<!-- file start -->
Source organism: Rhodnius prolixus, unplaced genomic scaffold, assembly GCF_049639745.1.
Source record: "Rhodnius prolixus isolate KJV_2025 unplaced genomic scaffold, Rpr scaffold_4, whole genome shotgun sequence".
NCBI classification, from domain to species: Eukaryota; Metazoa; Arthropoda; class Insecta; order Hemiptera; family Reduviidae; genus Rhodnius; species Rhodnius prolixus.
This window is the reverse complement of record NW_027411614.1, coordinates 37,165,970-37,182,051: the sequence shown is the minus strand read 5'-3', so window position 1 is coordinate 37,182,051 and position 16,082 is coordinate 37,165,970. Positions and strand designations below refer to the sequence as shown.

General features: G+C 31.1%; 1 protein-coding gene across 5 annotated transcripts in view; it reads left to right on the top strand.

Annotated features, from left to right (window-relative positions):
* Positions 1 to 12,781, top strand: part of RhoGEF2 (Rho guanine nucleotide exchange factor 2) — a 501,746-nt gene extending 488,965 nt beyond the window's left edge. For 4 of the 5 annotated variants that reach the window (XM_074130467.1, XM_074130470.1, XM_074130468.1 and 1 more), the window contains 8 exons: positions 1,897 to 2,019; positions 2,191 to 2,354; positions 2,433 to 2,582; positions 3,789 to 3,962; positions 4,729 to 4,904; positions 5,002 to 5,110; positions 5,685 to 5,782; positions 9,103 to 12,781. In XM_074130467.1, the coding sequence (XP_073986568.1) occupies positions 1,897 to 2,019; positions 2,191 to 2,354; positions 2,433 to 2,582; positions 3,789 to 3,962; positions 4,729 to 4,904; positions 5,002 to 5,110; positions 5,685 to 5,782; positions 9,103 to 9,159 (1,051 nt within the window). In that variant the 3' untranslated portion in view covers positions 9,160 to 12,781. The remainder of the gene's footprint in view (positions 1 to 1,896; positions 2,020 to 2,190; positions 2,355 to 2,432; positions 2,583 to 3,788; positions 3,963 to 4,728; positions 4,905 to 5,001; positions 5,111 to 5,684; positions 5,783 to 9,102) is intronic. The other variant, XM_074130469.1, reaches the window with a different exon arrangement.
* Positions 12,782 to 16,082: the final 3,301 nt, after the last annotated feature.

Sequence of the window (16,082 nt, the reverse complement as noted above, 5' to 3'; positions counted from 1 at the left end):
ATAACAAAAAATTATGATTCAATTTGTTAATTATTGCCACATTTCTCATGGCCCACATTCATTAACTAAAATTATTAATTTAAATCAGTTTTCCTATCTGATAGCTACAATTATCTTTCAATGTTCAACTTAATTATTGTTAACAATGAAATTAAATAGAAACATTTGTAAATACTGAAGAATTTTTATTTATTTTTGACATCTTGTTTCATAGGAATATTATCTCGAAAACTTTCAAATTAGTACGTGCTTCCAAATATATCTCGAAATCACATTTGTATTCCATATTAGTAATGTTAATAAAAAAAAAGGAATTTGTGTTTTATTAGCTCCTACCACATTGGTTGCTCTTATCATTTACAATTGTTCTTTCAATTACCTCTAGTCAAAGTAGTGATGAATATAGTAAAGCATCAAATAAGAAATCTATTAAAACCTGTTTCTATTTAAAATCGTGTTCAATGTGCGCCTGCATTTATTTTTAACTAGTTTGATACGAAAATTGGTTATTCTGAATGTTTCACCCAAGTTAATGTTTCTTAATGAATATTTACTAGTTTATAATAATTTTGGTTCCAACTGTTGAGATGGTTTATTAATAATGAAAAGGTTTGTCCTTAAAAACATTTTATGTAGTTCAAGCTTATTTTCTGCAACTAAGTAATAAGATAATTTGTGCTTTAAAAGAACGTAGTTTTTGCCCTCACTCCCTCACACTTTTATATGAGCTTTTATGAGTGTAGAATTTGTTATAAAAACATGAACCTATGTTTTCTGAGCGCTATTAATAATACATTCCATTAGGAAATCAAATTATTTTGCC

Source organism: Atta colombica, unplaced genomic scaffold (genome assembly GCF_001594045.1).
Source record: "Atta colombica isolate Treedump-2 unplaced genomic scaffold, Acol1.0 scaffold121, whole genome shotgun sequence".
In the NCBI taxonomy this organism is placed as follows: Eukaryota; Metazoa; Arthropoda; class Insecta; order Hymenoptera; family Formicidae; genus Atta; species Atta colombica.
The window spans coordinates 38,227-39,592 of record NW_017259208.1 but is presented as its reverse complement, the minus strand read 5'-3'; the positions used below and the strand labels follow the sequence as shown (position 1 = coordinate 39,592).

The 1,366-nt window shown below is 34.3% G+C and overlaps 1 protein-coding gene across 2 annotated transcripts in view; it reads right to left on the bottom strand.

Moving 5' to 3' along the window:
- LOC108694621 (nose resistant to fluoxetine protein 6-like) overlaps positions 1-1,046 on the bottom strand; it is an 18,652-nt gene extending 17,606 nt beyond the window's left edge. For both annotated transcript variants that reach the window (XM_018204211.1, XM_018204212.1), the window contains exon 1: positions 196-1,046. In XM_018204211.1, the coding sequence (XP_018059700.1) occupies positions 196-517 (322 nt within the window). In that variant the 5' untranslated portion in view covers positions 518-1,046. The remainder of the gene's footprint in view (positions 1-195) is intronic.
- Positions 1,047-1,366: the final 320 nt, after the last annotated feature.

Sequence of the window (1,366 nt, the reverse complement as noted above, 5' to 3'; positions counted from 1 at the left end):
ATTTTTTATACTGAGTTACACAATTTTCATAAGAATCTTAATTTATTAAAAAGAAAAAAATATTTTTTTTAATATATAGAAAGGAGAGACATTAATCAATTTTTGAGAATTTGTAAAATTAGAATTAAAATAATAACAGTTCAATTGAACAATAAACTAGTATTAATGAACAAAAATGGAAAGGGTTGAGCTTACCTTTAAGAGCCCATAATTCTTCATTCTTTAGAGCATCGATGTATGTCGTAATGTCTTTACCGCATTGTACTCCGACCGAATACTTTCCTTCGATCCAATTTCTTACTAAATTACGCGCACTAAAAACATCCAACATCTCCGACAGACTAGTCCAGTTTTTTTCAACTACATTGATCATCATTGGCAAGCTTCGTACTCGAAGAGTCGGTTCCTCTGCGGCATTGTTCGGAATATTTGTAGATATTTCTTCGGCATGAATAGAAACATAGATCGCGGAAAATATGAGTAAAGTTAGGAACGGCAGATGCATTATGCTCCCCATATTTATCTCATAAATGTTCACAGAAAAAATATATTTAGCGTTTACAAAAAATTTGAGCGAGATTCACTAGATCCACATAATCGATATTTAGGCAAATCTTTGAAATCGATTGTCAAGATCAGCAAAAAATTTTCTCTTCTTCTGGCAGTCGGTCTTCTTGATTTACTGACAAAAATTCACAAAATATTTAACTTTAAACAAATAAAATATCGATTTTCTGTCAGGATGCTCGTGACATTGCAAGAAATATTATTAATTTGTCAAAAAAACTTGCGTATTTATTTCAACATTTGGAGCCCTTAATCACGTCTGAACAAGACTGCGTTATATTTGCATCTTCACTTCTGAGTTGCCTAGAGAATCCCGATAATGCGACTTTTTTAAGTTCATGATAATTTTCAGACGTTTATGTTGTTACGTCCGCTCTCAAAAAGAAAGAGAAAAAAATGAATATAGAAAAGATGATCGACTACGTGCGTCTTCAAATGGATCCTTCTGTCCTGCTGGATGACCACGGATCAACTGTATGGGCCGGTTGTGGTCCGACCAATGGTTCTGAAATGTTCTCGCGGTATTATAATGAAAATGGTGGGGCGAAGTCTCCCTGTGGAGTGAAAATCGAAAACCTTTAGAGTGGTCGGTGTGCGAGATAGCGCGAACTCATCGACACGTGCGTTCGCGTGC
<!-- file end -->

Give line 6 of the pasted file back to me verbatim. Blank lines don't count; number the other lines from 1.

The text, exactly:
Annotated features, from left to right (window-relative positions):